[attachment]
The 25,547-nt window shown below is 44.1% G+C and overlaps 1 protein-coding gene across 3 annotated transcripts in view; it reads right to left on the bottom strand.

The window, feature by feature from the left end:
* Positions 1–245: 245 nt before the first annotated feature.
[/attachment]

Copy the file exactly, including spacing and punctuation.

The 25,547-nt window shown below is 44.1% G+C and overlaps 1 protein-coding gene across 3 annotated transcripts in view; it reads right to left on the bottom strand.

The window, feature by feature from the left end:
* Positions 1–245: 245 nt before the first annotated feature.